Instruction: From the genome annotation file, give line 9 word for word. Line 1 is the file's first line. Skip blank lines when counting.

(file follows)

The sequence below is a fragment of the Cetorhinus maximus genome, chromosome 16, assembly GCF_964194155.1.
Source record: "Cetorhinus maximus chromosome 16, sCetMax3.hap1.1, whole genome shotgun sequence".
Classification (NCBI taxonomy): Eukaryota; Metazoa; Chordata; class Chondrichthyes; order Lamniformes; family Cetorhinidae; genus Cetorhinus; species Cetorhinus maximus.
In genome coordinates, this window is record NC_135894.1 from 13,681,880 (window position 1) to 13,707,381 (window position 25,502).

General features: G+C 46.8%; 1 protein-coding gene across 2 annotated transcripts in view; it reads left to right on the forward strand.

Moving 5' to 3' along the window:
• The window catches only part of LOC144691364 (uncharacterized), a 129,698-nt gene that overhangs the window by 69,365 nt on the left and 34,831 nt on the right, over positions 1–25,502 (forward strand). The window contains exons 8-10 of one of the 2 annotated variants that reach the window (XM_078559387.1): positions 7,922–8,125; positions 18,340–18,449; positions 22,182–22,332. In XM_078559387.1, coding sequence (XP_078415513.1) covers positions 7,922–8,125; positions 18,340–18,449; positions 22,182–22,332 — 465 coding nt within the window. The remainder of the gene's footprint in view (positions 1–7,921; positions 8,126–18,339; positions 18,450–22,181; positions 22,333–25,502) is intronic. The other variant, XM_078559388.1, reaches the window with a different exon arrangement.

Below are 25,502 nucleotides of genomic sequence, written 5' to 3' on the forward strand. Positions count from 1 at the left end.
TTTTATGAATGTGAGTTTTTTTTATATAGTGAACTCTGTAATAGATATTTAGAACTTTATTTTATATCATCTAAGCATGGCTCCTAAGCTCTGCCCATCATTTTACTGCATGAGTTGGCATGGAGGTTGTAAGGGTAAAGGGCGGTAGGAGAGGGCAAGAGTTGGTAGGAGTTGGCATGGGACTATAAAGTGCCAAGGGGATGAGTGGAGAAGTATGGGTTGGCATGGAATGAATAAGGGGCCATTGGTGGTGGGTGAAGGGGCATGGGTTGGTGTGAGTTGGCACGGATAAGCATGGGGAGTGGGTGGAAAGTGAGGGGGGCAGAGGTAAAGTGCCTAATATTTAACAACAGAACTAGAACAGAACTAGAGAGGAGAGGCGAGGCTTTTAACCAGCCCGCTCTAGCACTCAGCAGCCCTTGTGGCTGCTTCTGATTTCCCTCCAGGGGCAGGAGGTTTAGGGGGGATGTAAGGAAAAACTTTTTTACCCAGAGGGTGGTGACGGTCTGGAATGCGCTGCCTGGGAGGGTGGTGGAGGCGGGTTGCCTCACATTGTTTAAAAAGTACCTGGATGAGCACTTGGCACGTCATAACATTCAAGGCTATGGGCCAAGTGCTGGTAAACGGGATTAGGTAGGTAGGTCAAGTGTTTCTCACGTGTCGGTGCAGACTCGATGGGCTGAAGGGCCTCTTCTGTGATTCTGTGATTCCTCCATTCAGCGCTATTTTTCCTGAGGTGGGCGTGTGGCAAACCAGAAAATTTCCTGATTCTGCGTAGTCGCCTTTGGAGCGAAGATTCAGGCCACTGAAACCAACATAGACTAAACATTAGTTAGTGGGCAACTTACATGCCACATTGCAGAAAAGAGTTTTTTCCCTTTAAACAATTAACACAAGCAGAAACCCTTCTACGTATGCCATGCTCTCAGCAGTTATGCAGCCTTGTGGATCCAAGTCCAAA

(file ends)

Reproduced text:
TTTTATGAATGTGAGTTTTTTTTATATAGTGAACTCTGTAATAGATATTTAGAACTTTATTTTATATCATCTAAGCATGGCTCCTAAGCTCTGCCCATCATTTTACTGCATGAGTTGGCATGGAGGTTGTAAGGGTAAAGGGCGGTAGGAGAGGGCAAGAGTTGGTAGGAGTTGGCATGGGACTATAAAGTGCCAAGGGGATGAGTGGAGAAGTATGGGTTGGCATGGAATGAATAAGGGGCCATTGGTGGTGGGTGAAGGGGCATGGGTTGGTGTGAGTTGGCACGGATAAGCATGGGGAGTGGGTGGAAAGTGAGGGGGGCAGAGGTAAAGTGCCTAATATTTAACAACAGAACTAGAACAGAACTAGAGAGGAGAGGCGAGGCTTTTAACCAGCCCGCTCTAGCACTCAGCAGCCCTTGTGGCTGCTTCTGATTTCCCTCCAGGGGCAGGAGGTTTAGGGGGGATGTAAGGAAAAACTTTTTTACCCAGAGGGTGGTGACGGTCTGGAATGCGCTGCCTGGGAGGGTGGTGGAGGCGGGTTGCCTCACATTGTTTAAAAAGTACCTGGATGAGCACTTGGCACGTCATAACATTCAAGGCTATGGGCCAAGTGCTGGTAAACGGGATTAGGTAGGTAGGTCAAGTGTTTCTCACGTGTCGGTGCAGACTCGATGGGCTGAAGGGCCTCTTCTGTGATTCTGTGATTCCTCCATTCAGCGCTATTTTTCCTGAGGTGGGCGTGTGGCAAACCAGAAAATTTCCTGATTCTGCGTAGTCGCCTTTGGAGCGAAGATTCAGGCCACTGAAACCAACATAGACTAAACATTAGTTAGTGGGCAACTTACATGCCACATTGCAGAAAAGAGTTTTTTCCCTTTAAACAATTAACACAAGCAGAAACCCTTCTACGTATGCCATGCTCTCAGCAGTTATGCAGCCTTGTGGATCCAAGTCCAAA